June 9, 2020
GameStop June 9 said it temporarily shuttered 100 stores in the United States to protect employees from violence and looting as a result of civil unrest following the Memorial Day killing of George Floyd at the hands of Minneapolis police. The nation’s largest video game chain said 35 of the stores would be closed indefinitely due to damages sustained by protesters.
Speaking on the fiscal call, CEO George Sherman said that as an act of solidarity for social justice, all GameStop stores in Minneapolis, Fayetteville and Houston were closed for their respective Floyd memorial services.
“At GameStop, we stand against this injustice,” Sherman said.
As previously disclosed, GameStop announced it lost $130 million in the first quarter (ended May 2). This compared with net income of $6.8 million during the previous-year period.
The nation’s largest video game retailer attributed the loss to store shutdowns due to the coronavirus pandemic, a $53 million non-cash tax charge associated with the valuation allowance against deferred tax assets, an additional $18.5 million in incremental wages paid to our hourly associates to help offset lost wages due to store closures from the pandemic, and approximately $3 million in incremental costs associated with safety materials and equipment to ensure the safety of our customers and associates.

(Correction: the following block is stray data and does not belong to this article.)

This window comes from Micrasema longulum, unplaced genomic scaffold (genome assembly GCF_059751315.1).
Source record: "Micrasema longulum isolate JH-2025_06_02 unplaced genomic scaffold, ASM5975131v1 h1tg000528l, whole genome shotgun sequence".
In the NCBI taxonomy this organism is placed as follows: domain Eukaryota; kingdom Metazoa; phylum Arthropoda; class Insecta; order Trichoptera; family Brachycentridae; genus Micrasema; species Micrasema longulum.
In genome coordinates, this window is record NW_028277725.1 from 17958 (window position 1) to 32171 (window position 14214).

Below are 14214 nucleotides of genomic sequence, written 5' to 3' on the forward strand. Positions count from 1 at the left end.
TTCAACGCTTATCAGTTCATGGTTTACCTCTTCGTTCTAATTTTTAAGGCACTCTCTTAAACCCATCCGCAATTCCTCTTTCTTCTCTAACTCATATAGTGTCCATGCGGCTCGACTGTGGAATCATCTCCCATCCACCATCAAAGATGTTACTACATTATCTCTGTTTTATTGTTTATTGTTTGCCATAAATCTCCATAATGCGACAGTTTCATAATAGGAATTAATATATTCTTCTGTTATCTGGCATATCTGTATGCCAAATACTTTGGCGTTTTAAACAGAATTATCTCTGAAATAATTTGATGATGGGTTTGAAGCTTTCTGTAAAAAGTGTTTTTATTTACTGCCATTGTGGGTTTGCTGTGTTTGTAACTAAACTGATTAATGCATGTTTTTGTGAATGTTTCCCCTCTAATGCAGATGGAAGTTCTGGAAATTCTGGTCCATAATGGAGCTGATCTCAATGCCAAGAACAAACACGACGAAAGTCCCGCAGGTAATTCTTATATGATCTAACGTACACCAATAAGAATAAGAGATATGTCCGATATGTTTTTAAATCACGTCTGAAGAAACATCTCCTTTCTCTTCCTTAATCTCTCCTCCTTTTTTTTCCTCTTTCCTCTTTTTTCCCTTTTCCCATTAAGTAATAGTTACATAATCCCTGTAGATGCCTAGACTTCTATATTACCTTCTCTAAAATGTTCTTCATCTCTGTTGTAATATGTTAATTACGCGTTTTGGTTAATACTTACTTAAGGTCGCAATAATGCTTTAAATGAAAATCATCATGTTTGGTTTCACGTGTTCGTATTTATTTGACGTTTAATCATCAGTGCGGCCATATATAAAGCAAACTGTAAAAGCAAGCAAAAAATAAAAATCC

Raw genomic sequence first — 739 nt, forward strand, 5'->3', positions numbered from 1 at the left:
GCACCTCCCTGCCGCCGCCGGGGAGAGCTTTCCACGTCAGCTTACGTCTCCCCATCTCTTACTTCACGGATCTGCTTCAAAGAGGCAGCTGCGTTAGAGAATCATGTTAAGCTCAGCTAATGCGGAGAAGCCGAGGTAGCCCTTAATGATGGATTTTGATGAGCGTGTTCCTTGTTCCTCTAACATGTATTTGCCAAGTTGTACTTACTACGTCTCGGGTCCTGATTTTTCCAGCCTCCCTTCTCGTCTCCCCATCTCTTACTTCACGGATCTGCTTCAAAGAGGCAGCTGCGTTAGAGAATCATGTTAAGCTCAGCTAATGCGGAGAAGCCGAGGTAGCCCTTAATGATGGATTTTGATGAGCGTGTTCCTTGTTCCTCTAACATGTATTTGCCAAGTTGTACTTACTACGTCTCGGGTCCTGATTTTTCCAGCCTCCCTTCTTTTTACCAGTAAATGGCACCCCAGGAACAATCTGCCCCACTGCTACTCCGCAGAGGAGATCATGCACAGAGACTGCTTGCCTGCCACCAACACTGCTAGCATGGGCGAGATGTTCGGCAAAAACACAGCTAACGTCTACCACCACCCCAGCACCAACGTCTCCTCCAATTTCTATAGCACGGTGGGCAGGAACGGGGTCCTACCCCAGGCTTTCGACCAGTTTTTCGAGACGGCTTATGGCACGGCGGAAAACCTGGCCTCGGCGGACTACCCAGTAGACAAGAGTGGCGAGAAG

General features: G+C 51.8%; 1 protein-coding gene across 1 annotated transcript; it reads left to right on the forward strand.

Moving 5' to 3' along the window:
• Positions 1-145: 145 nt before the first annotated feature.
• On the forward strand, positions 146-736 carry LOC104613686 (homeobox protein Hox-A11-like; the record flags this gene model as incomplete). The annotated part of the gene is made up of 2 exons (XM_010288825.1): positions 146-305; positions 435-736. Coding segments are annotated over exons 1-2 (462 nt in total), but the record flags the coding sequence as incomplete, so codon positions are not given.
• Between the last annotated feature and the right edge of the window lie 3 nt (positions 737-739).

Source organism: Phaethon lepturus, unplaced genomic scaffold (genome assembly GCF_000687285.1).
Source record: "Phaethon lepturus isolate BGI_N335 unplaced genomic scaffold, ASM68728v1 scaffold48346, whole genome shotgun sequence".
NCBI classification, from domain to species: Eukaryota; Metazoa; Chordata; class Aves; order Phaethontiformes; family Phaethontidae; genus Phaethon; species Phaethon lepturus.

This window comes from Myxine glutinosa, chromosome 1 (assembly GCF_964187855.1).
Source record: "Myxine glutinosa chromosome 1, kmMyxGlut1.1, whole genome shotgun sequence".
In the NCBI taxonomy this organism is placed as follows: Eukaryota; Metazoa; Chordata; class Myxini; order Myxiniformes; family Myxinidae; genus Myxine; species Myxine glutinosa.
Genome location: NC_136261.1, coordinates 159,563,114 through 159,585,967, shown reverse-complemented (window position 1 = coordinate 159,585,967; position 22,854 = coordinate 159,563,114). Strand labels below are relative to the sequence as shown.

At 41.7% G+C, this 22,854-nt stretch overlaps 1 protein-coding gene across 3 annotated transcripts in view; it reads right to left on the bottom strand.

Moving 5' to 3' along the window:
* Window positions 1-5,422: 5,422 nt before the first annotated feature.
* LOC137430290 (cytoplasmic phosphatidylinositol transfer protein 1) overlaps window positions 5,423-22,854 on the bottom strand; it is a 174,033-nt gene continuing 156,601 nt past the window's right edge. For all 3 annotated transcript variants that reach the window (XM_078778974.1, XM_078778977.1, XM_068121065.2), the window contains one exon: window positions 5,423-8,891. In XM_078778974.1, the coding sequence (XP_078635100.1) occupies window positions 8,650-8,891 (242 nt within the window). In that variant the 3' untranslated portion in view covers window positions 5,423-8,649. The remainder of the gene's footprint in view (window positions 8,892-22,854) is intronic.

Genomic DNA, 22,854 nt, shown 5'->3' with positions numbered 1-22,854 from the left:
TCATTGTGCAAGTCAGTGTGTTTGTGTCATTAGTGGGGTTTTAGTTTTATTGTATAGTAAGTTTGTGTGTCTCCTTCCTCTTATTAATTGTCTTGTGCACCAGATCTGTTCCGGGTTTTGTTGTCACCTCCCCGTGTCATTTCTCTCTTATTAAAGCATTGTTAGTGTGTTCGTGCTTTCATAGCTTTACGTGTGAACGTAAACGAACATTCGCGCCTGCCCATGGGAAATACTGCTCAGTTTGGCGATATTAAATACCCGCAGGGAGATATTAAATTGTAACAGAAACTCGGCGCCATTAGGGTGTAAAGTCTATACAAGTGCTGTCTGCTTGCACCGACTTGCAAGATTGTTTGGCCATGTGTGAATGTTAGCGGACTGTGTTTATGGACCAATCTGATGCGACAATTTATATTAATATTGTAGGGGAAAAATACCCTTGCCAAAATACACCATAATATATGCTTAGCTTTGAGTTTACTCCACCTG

March 22 GameStop temporarily closed all 3,526 of its U.S. locations — with approximately 65% of these locations conducting a limited curbside pickup offering. During the final six-weeks of the fiscal quarter, about 90% of the company’s global stores were closed to customer access and only Australia, which represents about 10% of the global store count, remained fully open and accessible to customers; another 42% remained open for limited curbside delivery and 48% remained fully closed. In Australia, where all stores remained open for business during the first quarter, increased demand drove a 35% comparable store sales increase.
Sherman remained upbeat on the numbers, suggesting that without COVID-19, the chain has turned a fiscal corner back to profitability.
“Our performance included total sales just shy of our original expectations, even as stores closed due to the pandemic and key video game titles shifted to the second and third quarters, exacerbating the headwind from operating in the final stage of a console cycle,” Sherman said in a statement. “Even more impressive is that our e-commerce sales grew 519% and more than 1,000% during the six weeks that our store base temporarily closed to customer access. We believe this reflects the loyalty of the GameStop customer and the confidence they place in us as their preferred place to shop.”
At the end of May, GameStop had approximately 85% of its U.S. locations open to limited customer access or curbside delivery, and approximately 90% of its international locations open.